Travel Planning

On the process of planning for a trip to eliminate anxiety

I dread trip planning. There is too much to figure out in the planning process without a good context. You have to contact many people to make bookings, or get clarity. And if it is international travel, there is the visa application process. That is a lot of effort that has to be spread over a long period of time. This eliminates the possibility of attaining mental state flow in the planning phase. That is, the planning process doesn’t bring you happiness. So, I just avoid the planning for a long time until the last few weeks, and then I have to scramble to get everything set up. While I’m scrambling, my productivity hits rock bottom. I cannot focus on work since I feel an urgent need to finish the planning and I can’t do much planning because I have to wait long periods between actions to make progress. Also, I feel like I’m neglecting work too much (which I am!) due to the amount of time spent planning.

How does one manage a situation like mine? One possible solution is extended effort and discipline. The planning and research phase must begin as soon as the possibility of a trip becomes more than just a probability. After that threshold is reached – granted that is a subjective threshold – one must regiment 4 hours a week or more to the process and keep adjusting the effort at the end of each week. Preferably, the effort is spread over 4 or fewer days since anything less than 30 minutes a day is insincere and unproductive.

A rough outline of the planning process might be as follows.

  • Identify duration of visit and potential dates based on the duration
  • Research flight options and costs for at least one set of dates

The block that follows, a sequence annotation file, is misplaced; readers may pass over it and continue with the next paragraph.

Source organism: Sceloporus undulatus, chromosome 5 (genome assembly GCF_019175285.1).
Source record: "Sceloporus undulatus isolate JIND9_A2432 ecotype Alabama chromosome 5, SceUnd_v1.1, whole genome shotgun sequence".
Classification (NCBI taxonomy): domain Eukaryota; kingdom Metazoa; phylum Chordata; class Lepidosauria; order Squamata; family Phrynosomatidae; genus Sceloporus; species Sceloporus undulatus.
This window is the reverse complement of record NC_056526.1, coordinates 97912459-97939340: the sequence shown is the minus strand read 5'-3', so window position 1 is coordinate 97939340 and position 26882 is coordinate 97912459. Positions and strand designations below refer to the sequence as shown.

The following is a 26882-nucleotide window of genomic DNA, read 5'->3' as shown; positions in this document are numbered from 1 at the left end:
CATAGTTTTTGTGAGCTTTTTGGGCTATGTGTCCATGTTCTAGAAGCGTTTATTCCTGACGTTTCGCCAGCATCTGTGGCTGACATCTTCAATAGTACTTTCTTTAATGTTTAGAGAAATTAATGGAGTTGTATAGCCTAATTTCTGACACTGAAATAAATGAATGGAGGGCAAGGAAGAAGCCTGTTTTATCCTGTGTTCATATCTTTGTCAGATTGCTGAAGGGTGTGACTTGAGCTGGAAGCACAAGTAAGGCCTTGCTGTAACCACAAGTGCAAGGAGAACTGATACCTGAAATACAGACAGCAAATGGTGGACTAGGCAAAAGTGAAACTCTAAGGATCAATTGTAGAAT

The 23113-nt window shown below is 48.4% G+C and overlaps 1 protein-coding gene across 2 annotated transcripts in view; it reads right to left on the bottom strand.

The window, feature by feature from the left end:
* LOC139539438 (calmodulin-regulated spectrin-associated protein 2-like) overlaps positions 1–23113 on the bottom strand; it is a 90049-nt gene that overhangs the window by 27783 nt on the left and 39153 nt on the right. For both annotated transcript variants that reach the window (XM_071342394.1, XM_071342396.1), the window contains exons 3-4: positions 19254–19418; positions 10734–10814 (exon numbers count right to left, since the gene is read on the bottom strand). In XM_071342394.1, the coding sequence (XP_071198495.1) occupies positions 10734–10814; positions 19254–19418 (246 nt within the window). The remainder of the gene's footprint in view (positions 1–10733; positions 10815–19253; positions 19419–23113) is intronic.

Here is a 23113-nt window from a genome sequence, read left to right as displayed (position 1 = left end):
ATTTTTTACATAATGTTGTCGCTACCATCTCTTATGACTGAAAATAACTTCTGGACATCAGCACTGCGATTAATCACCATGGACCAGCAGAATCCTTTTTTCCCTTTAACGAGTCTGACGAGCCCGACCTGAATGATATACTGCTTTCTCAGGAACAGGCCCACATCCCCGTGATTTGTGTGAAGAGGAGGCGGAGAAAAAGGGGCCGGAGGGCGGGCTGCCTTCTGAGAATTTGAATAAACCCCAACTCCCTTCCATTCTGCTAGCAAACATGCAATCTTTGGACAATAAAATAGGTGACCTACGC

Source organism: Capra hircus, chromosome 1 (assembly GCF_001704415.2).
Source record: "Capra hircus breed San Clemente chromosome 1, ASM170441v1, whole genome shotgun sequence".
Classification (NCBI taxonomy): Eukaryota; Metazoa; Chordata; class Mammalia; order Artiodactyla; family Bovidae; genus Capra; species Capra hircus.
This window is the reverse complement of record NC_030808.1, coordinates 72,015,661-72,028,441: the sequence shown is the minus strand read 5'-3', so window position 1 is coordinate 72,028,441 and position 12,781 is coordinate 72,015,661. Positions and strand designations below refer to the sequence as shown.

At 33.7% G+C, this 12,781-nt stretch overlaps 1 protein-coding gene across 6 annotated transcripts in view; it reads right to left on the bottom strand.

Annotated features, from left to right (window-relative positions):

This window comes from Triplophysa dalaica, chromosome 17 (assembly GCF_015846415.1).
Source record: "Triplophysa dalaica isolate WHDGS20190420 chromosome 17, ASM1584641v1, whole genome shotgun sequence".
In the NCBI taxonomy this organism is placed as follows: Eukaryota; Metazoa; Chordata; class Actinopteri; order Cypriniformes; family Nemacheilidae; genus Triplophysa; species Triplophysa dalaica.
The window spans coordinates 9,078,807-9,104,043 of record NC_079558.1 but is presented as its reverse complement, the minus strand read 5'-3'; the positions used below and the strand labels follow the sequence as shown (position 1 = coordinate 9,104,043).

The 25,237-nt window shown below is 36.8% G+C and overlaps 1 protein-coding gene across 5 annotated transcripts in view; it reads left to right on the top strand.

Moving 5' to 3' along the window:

• Based on flights, identify departure (from home soil), entry (to destination region/state/country), exit (from destination) and arrival (to home soil) cities. If going camping, entry and exit points could be nearest town/city reachable by mass transport.
  • Identify whether there need to be gaps (layovers) in the entry/exit schedule. If there are layovers, identify most optimal layover options (friends, couch surfing, hostel, hotel)
  • Research documentation needs (permits, visas, etc)
  • Read travel guides for the destination. There is a fine line between under preparedness and wasted time, so start with weekly targets for amount of time to be spent reading travel material, and only adjust it at the end of the week.
  • Draw up 2 detailed itineraries based on the reading
  • Revisit the documentation needs based on detailed itineraries. Draw up schedule for obtaining documents, and STICK TO IT! Getting documents is one of the biggest bottlenecks in travel planning.
  • Book the major transport connections (flights, trains, car rentals)
  • Start booking accommodation and transport for each destination and connection in the itinerary. This can be done in parallel with document gathering, and in fact, can affect documentation needs.
  • Start communicating with friends/couchsurfers about the itinerary to see if you might be able to share part of it with them.
  • Create a packing list. Order/buy items you need that you don’t have.
  • Pack a day before departure.
  • Depart with a peaceful mind and enjoy your travels.

As you can see, this is a significant effort and one major factor that deters potential travelers. But if you follow this checklist a few times, you will develop your own shortcuts and the effort will shrink significantly. The ideal traveler is one who doesn’t or needn’t do any planning, but I am yet to meet one (although, I certainly am jealous of you holders of western passports. Try traveling the world with a Chinese or Indian passport, and you will know how lucky you are).


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